Palms, late this afternoon. Dealer named Charles in the box. I think he might be relatively new there, or perhaps recently changed to a shift where I see him, because he is not as familiar to me as most of the dealers there.
I am in seat 10, on the dealer's right. Seats 1 and 2 are unoccupied. (That will become significant.) I'm under the gun. The first card dealt to seat 9 brushes against my hand as it goes by and turns its face toward me. In my peripheral vision I can see that it flashed my direction, but I was looking up at a television at the moment (there may have been scantily clad cheerleaders doing a halftime show; I ain't sayin') and could see nothing of the card--not a suit or color or pip, not even whether it was a face card or not. If I had seen any piece of it, I would have immediately said so, without waiting to be asked.
The dealer asked if I had seen it. (A few months ago I kvetched about how wrong it is for dealers to take that approach rather than assuming the worst.) I said no. He dealt out a couple more cards, then apparently thought better of it, put down the deck, and started gathering the cards back in, as for a misdeal. The player in seat 9 was puzzled by this and said to the dealer, "I didn't see it--did you?" Charles replied, "No, but I think somebody else might have."
Remember that seats 1 and 2 were empty at the time. Seat 1, if occupied, would have been the only plausible position from which another player might have seen the card; seat 2 would have been quite a stretch, but since both were empty, we need not speculate on whether the dealer was referring to them. I'll even go so far as to point out that my back was to a wall, so that there wasn't even anybody at the next table that could theoretically have seen that flashed card. There is only one person on the planet that the dealer could possibly have had in mind when he said that "somebody" might have seen it. That would be moi.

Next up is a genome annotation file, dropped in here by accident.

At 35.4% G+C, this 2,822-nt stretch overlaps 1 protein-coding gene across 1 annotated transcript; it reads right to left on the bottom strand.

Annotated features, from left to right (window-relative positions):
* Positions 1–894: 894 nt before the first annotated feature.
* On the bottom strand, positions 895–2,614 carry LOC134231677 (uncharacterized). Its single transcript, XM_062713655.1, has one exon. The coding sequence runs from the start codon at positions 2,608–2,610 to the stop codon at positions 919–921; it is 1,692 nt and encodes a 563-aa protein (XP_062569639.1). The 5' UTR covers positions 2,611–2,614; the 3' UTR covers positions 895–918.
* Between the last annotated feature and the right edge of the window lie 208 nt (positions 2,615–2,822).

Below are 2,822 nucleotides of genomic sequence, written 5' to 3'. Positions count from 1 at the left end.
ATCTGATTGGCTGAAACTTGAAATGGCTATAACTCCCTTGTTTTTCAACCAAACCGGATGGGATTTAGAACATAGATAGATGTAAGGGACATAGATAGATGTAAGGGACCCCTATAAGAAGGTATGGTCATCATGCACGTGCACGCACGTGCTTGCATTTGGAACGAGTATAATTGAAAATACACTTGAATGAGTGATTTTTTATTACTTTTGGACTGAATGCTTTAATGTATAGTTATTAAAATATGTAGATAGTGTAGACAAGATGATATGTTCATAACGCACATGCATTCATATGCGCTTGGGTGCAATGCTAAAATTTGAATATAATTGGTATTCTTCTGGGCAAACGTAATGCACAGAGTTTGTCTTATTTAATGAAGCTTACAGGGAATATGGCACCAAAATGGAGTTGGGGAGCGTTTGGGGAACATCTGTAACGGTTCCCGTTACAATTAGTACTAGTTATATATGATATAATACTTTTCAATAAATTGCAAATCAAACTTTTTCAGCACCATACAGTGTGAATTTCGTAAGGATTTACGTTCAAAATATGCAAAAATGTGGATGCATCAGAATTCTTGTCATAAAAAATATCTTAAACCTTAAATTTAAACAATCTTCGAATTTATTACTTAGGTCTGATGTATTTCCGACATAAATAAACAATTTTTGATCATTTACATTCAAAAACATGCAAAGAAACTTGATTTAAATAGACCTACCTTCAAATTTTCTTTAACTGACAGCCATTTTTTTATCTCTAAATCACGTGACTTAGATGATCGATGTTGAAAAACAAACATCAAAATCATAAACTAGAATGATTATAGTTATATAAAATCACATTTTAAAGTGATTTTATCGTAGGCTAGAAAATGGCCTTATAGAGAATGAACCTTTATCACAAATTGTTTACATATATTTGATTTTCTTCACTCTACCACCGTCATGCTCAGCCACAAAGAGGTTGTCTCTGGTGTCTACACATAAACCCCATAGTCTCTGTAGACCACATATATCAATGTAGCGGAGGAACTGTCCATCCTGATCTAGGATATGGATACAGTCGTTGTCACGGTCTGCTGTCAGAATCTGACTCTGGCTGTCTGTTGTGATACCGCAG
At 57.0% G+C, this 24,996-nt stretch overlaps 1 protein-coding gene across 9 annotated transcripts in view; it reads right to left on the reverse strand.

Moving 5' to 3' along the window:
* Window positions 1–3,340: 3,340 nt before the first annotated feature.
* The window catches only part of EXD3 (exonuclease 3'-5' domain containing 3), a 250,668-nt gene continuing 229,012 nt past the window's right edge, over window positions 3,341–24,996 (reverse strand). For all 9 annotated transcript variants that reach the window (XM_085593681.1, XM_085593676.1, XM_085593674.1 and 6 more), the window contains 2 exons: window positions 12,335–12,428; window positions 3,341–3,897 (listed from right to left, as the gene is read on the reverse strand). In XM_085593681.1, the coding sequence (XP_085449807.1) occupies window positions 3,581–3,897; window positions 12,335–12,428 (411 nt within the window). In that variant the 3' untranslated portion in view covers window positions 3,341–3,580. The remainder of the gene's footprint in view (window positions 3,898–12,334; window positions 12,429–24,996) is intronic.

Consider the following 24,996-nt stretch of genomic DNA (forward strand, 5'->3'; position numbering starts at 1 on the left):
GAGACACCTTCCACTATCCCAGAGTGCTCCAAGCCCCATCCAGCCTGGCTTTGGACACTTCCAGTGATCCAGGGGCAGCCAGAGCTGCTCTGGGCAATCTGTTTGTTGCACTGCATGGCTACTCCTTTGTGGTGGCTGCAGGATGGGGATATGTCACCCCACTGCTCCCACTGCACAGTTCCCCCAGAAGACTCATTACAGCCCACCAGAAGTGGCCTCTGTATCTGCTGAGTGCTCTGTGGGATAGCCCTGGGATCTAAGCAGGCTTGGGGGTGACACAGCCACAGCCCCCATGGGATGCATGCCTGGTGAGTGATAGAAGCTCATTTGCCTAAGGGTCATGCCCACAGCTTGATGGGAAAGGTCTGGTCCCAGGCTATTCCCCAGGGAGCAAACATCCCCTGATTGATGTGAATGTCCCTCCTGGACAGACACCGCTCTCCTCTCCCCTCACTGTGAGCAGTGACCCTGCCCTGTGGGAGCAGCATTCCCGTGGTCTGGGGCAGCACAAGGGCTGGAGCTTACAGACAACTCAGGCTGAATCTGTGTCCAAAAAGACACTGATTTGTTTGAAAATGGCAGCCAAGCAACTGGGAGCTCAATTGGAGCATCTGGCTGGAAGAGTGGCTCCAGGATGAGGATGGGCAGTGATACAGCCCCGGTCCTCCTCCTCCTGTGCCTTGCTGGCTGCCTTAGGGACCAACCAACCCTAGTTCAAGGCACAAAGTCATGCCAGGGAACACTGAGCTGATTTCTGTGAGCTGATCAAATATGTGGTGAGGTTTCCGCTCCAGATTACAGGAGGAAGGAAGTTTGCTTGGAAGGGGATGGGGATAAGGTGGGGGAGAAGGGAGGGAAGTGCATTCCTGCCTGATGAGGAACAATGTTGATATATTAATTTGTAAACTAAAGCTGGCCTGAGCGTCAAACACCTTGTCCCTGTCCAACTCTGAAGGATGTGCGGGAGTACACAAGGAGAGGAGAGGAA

This was the worst possible way to handle the problem. The best approach would have been the cautious, conservative route of just replacing the card (or declaring a misdeal if the house rules say that an exposed card to one of the blinds is a misdeal, as I think is the case at the Palms). The next-best approach, I suppose, is to say and do nothing, trusting that if I got a peek I'd speak up without prompting. The third-best approach would be to ask me whether I saw it, and believe the answer, whatever it might be.
The absolute worst way to handle it was what he did: ask me, then openly express his disbelief in my answer in front of the entire table. What in the hell is the point of asking me, if he's not going to abide by the response? Does he think that he has a built-in mental lie detector of sufficient accuracy to use it to determine what to do when I give him my answer? If I failed his personal veracity test, on what basis? I'd like to know.